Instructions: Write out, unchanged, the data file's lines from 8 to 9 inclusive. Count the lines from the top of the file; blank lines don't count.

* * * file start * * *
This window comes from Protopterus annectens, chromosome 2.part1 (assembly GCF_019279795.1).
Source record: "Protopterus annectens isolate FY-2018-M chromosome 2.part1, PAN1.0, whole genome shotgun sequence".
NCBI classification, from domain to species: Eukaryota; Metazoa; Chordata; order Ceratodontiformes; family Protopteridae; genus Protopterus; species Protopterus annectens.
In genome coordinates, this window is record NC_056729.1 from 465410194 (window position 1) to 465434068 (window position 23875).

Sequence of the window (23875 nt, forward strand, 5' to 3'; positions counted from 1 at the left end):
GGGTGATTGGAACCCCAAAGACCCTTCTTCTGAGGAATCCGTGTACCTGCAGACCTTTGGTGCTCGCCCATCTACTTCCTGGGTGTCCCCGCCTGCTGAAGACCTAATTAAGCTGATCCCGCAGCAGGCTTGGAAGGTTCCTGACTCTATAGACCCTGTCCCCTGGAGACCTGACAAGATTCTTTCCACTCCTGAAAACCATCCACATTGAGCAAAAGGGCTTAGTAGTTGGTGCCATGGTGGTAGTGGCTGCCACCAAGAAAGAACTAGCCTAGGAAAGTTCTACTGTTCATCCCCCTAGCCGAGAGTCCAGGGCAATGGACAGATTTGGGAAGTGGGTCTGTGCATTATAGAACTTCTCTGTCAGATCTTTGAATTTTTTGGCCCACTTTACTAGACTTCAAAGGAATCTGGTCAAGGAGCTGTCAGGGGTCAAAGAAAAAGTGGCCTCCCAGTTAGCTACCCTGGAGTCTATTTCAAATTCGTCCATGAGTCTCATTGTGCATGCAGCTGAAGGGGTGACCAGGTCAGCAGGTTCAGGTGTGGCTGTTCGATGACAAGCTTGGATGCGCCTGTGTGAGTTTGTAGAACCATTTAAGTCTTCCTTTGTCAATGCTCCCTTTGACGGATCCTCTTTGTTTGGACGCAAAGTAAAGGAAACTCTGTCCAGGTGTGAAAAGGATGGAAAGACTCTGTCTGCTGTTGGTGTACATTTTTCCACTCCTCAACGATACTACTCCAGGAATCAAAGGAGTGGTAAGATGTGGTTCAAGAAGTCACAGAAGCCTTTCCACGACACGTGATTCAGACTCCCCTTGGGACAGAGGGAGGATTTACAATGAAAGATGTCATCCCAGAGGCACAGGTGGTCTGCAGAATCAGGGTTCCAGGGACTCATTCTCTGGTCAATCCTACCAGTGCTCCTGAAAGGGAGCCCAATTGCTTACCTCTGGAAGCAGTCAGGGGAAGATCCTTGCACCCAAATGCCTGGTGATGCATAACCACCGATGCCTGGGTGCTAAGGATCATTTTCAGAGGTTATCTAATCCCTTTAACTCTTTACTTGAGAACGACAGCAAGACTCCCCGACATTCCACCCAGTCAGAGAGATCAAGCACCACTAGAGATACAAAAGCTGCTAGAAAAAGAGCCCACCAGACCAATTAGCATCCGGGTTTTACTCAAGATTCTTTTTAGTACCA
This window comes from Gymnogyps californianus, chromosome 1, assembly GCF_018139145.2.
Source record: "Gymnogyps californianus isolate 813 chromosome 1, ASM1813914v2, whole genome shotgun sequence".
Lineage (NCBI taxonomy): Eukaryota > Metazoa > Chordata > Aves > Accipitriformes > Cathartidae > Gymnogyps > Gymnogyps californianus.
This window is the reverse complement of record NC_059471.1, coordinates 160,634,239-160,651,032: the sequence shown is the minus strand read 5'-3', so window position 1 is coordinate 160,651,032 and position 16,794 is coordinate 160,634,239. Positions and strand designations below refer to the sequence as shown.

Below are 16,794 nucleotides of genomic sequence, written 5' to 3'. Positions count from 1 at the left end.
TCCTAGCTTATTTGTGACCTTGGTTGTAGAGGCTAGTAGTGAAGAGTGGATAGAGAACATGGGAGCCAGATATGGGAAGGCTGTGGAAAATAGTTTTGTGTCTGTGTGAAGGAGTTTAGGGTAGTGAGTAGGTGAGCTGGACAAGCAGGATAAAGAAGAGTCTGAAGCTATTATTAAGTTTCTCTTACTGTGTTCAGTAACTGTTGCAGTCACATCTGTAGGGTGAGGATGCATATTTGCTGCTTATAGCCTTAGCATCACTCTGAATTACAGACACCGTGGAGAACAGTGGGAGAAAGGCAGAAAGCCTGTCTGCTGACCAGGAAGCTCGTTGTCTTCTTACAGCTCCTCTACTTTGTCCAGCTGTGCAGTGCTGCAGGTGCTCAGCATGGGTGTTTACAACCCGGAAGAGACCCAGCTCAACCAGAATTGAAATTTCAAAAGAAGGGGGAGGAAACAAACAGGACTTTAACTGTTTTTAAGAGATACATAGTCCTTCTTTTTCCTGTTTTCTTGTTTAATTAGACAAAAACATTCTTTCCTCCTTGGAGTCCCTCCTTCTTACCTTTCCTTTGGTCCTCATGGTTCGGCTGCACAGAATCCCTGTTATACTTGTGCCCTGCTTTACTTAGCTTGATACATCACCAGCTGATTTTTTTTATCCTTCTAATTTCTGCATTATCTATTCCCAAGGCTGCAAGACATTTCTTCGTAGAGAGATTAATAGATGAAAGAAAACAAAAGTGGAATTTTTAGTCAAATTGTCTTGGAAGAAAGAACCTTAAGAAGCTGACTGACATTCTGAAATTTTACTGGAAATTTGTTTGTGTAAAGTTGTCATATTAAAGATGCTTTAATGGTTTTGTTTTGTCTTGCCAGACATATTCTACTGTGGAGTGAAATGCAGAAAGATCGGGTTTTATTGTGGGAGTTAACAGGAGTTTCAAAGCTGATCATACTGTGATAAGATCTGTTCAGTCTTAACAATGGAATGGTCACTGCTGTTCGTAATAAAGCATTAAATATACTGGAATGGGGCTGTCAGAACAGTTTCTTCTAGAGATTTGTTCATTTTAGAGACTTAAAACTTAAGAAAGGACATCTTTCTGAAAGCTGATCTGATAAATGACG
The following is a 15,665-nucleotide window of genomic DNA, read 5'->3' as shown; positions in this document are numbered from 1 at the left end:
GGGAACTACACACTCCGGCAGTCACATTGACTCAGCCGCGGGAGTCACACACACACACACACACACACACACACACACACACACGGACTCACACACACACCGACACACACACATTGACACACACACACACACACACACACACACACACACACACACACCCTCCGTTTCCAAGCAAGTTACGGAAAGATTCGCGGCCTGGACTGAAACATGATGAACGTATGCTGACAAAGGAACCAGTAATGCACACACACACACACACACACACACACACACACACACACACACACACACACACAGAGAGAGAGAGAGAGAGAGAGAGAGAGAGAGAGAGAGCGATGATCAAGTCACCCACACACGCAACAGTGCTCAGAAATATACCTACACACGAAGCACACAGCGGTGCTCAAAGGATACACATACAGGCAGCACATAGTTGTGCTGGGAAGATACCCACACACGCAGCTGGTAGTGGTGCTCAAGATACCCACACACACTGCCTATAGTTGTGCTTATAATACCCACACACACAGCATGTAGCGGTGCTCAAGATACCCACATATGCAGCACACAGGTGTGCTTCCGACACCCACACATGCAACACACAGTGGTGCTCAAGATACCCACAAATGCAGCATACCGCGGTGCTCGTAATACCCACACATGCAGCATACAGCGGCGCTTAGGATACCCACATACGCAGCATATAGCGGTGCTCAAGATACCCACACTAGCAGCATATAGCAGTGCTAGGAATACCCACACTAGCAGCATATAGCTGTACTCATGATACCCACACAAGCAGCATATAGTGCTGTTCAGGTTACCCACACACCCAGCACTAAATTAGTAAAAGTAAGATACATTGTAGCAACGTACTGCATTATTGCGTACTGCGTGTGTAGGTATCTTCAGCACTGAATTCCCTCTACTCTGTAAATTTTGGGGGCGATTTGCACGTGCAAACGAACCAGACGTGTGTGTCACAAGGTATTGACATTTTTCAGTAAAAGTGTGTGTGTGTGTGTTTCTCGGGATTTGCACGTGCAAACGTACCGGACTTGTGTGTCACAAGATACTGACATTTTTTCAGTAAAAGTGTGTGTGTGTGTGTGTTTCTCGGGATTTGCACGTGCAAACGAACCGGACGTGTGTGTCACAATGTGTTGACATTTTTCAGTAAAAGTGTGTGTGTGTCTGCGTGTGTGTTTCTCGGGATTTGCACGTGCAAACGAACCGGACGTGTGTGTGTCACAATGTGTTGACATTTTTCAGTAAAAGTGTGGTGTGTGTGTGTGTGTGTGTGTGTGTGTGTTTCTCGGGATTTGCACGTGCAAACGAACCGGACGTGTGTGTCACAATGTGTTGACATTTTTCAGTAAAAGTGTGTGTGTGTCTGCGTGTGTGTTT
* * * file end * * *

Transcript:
Source record: "Gymnogyps californianus isolate 813 chromosome 1, ASM1813914v2, whole genome shotgun sequence".
Lineage (NCBI taxonomy): Eukaryota > Metazoa > Chordata > Aves > Accipitriformes > Cathartidae > Gymnogyps > Gymnogyps californianus.